Quantification of Methane Emissions from Marginal (Small Producing) Oil and Gas Wells
Last Reviewed Dated
The objective of this research is on measurement of methane emissions from marginal well sites at various basins across the United States. The goal is to collect and evaluate representative, defensible and repeatable data from marginal well sites and draw quantifiable conclusions on the extent of emissions from marginal wells across oil and gas producing regions of the United States., and to compare these results to published data available on the emissions from non-marginal wells.
GSI Environmental (GSI), Austin, TX 78759
Gas Technology Institute (GTI), Des Plaines, IL 60018
Colorado State University (CSU), Fort Collins, CO 80523
Research Partnership to Secure Energy for America (RPSEA), Houston, TX 77098
The Environmental Protection Agency (EPA) issued a final rule on June 3, 2016, to amend the New Source Performance Standards (NSPS, 40 Code of Federal Regulations Part 60, Subpart OOOOa) to reduce methane emissions from new and modified oil and natural gas facilities. These new requirements include oil wells which produce <15 barrels per day or gas wells that produce <90 MCF per day, which were not previously addressed. EPA’s decision to no longer exempt these “marginal” wells from the Leak Detection and Repair (LDAR) requirements was developed based on limited data.
EPA’s NSPS via Rule OOOOa assumes that low-producing marginal well facilities have the same type and number of equipment and episodic emissions as higher producing sites and, therefore, contribute similarly to national emissions. The costs of compliance may impact all producers but will, in particular, affect small oil and gas operators of the almost 760,000 marginal wells located throughout the United States, with an associated economic impact. This study will provide a robust, “apples-to-apples” assessment of methane emissions from marginal vs. non-marginal well sites based on the quantity and condition of equipment and components within these populations and related operational information. To accomplish this, detailed operating conditions, such as frequency, equipment type, and component counts will be analyzed in conjunction with oil and gas production data for each site, production region, and as a whole.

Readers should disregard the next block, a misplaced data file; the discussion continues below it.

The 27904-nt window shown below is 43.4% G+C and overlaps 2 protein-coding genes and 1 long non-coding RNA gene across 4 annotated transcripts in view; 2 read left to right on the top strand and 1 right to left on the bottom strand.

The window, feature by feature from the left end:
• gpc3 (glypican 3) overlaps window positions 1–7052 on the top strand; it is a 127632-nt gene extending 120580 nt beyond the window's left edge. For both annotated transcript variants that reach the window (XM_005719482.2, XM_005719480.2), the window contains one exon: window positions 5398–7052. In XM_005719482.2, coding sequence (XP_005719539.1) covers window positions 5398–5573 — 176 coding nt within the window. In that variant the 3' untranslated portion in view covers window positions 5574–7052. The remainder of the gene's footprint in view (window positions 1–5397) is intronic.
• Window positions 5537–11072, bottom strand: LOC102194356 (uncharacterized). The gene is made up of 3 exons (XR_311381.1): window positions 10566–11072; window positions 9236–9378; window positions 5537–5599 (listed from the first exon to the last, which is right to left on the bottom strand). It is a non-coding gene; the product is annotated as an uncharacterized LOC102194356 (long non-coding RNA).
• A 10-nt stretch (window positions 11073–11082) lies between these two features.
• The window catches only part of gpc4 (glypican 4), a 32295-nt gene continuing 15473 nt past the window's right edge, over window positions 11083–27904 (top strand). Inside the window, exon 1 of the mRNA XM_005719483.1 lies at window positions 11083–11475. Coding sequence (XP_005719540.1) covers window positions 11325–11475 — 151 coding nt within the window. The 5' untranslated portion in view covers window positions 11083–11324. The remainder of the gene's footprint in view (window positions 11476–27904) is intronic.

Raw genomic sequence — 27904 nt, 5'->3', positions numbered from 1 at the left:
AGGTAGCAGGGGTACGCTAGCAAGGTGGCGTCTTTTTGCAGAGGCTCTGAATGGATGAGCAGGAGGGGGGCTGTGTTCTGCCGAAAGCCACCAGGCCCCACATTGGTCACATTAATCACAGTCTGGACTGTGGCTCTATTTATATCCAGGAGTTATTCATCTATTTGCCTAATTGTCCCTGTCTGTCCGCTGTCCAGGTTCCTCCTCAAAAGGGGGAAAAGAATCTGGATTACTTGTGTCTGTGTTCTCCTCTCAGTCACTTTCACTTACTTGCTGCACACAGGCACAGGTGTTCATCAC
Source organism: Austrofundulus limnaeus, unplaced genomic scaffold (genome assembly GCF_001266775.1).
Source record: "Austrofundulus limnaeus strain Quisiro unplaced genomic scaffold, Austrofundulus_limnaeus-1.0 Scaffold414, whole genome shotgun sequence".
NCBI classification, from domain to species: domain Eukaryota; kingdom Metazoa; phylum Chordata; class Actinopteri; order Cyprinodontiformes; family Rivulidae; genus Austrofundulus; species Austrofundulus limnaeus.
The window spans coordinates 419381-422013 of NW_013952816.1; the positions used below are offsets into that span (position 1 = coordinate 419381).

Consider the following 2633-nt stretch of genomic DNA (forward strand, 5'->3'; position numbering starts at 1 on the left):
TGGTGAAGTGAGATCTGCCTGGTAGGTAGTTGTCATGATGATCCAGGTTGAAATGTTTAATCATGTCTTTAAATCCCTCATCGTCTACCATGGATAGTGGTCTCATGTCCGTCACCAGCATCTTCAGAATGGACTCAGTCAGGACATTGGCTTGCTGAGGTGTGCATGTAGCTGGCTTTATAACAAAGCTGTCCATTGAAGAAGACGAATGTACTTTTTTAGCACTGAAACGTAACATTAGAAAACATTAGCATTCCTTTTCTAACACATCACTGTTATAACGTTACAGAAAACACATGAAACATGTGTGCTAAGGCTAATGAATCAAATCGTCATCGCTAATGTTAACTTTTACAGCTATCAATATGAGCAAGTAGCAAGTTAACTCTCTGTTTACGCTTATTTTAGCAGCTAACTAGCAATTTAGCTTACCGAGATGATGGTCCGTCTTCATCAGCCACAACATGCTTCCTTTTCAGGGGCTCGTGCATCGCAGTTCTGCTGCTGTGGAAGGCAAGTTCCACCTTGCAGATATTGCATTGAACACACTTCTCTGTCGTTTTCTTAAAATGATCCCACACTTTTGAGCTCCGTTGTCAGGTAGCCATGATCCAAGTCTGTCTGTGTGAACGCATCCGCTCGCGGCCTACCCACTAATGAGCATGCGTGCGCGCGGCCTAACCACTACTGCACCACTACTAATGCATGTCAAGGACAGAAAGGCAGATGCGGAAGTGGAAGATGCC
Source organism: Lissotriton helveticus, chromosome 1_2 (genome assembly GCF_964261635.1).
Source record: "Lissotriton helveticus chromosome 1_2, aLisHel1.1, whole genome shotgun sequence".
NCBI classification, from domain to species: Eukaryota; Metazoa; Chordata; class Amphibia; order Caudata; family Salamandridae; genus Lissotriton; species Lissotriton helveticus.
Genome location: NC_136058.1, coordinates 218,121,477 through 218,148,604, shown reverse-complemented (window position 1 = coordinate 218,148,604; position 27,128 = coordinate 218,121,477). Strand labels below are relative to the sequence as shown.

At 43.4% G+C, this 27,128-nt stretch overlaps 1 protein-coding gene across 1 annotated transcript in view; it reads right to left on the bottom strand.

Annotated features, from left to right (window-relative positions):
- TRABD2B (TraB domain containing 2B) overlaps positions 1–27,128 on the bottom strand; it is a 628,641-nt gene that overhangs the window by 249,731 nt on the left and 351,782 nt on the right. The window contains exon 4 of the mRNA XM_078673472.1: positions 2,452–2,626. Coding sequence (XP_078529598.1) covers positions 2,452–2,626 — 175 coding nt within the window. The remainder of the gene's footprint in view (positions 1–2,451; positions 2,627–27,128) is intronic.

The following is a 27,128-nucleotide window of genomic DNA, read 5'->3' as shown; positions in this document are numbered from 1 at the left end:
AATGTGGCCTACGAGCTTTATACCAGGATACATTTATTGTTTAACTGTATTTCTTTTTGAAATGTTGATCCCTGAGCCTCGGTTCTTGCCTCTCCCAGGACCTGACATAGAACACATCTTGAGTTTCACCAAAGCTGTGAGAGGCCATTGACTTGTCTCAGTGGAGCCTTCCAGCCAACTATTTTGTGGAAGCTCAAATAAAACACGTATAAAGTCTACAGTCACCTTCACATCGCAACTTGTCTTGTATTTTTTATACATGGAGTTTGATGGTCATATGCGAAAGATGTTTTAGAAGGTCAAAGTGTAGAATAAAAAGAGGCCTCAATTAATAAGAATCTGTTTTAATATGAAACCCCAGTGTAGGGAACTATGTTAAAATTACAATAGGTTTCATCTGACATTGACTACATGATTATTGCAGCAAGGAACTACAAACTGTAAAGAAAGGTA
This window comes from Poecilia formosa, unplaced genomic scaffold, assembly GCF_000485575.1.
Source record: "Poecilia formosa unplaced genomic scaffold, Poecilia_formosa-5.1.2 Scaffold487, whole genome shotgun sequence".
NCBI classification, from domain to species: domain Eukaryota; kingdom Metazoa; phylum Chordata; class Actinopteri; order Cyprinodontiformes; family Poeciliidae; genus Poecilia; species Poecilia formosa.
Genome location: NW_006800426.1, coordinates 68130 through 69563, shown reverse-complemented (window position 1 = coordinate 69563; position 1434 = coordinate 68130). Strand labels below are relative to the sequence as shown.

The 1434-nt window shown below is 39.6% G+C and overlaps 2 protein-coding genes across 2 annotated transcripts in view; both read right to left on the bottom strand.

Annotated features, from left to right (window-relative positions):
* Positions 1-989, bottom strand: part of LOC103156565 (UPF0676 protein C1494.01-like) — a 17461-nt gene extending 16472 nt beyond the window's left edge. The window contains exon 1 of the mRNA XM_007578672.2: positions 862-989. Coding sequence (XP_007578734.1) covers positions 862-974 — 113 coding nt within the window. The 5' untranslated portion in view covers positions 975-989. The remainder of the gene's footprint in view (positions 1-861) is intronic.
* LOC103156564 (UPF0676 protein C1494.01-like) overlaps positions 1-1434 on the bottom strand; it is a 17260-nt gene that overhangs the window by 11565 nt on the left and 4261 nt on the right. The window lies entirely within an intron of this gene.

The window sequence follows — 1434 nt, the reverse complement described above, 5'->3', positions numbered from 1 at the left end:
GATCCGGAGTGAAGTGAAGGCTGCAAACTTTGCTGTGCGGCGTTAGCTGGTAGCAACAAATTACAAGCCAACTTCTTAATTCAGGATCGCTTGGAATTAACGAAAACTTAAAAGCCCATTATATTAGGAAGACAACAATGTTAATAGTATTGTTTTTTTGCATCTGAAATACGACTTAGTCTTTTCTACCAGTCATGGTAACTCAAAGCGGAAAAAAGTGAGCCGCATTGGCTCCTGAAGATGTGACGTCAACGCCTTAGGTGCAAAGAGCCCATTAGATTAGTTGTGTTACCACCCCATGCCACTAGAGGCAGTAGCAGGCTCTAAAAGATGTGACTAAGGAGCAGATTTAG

Accomplishments (most recent listed first)
In April 2022, the final project report was approved. The overall results of this study suggest that i) marginal oil and gas production in the United States may account for approximately 1 million (±140,000) tons per year (TPY) of “every day” methane emissions, as were observed in the regional field campaigns, ii) marginal gas production accounts for an estimated 60% (±10%) of emissions from U.S. natural gas production, and iii) marginal oil production accounts for an estimated 40% (±10%) of emissions from U.S. oil production.